WASHINGTON -- Nearly 4,000 federal employees remained temporarily out of work for the fourth day in a row on Tuesday, as Congress appeared no closer to coming to an agreement on legislation reauthorizing the operating budget of the Federal Aviation Administration.
While Washington remains focused on the looming deadline to raise the debt ceiling, the professionals responsible for the nation's air safety are wondering when Congress will break its stalemate and move beyond partisan politics to restore their jobs.
"This is a microcosm of the debt ceiling problem," said Robert Challender, president of American Federation of Government Employees (AFGE) Local 200. "I've been telling everybody -- this 4,000 people in the FAA is nothing compared to what's going to happen to the federal government if both sides can't agree to extend the debt ceiling."
On Friday, the FAA's operating authority expired, since the House and the Senate were unable to agree on legislation to extend it. Normally, temporarily extending the agency's authority is uncontroversial; it has been done 20 times in the past with little problem.
But this time, Rep. John Mica (R-Fla.) inserted several provisions into the legislation that have engendered heated Democratic opposition.
The heart of the matter is the GOP push to make it more difficult for air and rail workers to unionize. Mica also wants to get rid of subsidies to a handful of rural airports -- which happen to be located in the states of prominent Democratic senators.
Certain types of FAA employees are not furloughed. Those who have been spared are paid out of a separate agency budget.
But even some employees who have stayed at work are running into problems.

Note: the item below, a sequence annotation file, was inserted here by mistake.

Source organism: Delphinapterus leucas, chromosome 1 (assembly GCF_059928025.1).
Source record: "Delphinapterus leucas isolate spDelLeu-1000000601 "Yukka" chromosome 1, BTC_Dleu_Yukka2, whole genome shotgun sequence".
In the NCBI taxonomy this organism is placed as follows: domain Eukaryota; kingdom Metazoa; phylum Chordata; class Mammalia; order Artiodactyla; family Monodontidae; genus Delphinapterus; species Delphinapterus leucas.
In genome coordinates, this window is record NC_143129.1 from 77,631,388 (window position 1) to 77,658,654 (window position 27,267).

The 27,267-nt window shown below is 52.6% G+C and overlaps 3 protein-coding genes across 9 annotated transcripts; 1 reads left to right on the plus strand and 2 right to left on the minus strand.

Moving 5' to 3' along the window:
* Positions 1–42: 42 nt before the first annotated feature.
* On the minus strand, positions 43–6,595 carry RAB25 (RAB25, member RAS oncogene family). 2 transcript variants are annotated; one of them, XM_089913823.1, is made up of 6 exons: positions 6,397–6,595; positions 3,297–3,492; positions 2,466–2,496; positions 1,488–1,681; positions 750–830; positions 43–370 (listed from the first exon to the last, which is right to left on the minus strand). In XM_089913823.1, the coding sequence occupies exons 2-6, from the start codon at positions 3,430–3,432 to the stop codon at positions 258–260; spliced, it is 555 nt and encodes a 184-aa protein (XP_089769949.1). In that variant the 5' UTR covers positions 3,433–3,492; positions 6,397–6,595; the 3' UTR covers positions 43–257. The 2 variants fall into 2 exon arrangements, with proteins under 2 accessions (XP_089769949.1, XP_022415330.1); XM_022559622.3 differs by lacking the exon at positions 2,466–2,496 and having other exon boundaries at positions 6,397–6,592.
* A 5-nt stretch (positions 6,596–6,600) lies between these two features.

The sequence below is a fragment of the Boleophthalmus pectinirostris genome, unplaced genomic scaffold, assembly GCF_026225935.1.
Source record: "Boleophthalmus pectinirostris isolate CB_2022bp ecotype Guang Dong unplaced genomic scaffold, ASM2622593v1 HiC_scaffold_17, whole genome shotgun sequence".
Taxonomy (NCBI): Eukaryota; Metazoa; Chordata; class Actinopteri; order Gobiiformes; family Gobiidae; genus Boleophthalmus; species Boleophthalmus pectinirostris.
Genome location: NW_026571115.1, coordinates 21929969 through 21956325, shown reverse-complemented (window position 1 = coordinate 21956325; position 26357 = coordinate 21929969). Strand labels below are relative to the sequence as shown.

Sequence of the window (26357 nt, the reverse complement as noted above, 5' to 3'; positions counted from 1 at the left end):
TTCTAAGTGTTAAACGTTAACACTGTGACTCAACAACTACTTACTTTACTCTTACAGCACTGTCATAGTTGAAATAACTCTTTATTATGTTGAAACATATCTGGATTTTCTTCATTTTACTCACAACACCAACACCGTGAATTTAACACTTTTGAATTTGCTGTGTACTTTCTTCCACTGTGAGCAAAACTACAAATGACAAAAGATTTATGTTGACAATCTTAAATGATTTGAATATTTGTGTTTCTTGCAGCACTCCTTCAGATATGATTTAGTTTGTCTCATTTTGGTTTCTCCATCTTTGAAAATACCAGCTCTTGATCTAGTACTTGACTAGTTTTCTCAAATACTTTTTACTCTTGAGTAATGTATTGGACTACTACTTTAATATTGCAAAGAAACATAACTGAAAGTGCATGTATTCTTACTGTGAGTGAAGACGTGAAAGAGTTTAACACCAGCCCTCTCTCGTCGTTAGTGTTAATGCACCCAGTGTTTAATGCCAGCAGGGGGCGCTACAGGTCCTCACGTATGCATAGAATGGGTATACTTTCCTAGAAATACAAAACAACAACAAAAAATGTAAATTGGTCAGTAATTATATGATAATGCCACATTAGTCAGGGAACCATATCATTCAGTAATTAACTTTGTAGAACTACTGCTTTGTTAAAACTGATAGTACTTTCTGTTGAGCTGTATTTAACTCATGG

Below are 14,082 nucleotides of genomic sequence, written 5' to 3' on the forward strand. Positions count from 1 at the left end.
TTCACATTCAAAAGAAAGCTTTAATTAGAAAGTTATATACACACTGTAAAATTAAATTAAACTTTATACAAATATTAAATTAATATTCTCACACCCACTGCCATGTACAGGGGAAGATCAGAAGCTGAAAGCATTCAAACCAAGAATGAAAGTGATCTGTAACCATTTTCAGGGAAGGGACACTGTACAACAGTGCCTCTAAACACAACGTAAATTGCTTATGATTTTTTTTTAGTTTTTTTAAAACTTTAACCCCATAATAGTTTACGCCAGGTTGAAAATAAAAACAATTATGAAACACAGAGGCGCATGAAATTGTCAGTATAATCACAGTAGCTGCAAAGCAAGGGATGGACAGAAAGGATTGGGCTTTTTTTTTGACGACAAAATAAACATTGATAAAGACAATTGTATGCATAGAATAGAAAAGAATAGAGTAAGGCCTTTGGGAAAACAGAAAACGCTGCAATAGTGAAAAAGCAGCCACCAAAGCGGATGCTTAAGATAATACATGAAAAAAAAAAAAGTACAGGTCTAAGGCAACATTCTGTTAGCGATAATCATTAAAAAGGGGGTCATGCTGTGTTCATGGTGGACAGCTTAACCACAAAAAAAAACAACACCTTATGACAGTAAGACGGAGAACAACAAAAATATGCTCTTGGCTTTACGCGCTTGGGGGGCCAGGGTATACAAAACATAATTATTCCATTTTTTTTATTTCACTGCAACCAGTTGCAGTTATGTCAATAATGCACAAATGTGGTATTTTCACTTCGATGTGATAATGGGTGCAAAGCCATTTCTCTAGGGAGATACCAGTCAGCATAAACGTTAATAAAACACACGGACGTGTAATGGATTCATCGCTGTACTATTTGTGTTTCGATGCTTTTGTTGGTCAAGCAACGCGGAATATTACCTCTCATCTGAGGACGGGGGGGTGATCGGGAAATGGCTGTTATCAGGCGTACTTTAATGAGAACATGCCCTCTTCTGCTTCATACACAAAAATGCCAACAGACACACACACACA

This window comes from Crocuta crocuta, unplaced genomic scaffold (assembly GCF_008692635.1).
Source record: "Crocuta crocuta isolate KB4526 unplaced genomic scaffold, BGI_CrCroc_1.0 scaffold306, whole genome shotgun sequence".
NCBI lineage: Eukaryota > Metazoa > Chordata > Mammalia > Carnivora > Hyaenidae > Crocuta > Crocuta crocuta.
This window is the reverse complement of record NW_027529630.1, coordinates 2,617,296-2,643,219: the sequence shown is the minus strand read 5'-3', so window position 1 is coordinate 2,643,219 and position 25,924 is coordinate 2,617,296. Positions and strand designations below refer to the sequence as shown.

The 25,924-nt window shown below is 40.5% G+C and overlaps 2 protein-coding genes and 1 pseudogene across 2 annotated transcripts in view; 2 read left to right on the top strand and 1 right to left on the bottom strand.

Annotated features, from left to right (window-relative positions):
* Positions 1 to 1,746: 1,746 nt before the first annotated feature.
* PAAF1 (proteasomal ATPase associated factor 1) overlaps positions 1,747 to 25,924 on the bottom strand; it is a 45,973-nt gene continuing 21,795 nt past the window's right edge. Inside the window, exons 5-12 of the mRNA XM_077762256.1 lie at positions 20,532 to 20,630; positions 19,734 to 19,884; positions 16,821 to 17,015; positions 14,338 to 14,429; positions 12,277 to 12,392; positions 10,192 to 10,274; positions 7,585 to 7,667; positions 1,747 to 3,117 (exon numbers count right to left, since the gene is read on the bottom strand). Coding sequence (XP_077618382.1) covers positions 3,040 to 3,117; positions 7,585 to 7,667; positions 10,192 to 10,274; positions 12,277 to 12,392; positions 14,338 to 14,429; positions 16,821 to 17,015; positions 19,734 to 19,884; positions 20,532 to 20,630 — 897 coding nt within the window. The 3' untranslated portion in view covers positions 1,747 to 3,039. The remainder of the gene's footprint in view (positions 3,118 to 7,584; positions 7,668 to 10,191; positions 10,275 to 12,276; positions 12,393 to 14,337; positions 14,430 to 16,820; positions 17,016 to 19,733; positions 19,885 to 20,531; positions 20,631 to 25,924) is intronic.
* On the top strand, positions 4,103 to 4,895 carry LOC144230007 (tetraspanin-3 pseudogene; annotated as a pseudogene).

Challender told The Huffington Post that one of his Local 200 members, who was supposed to be furloughed but received an exception, has been told that he can't take his sick days. He is suffering from a staph infection, but he had to come to work on Tuesday anyway.
Challender is looking into potentially filing grievances or an unfair labor practices suit against the FAA on behalf of his members. Article 19 of the AFGE contract says that employers need to give employees at least 30 days notice before taking any "adverse action," along with another 15 days for the employee to respond.
"We are on pins and needles, basically, because the agency is not prepared and has not planned for these kinds of disruptions in service," he added.
Laura Brown, a spokesperson for the FAA, told The Huffington Post that so far, she was unaware of any suits connected to the furlough being filed against the agency. She also said that federal law dictates that during a shutdown -- or in this case, a partial shutdown -- employees are either working or furloughed, meaning they cannot take sick or vacation days. The policy applies across the federal government, not just at the FAA.
Not getting reimbursed for the time lost is a concern worrying many furloughed employees, according to American Federation of State, County and Municipal Employees (AFSCME) Local 1653 President William Chouinard, Jr.
When Congress finally passes FAA legislation, it would have to insert language specifying that they should be paid retroactively in order for workers to receive their checks. Chouinard said that quite a few of his members are still worried that the "rancor between both parties" may get in the way.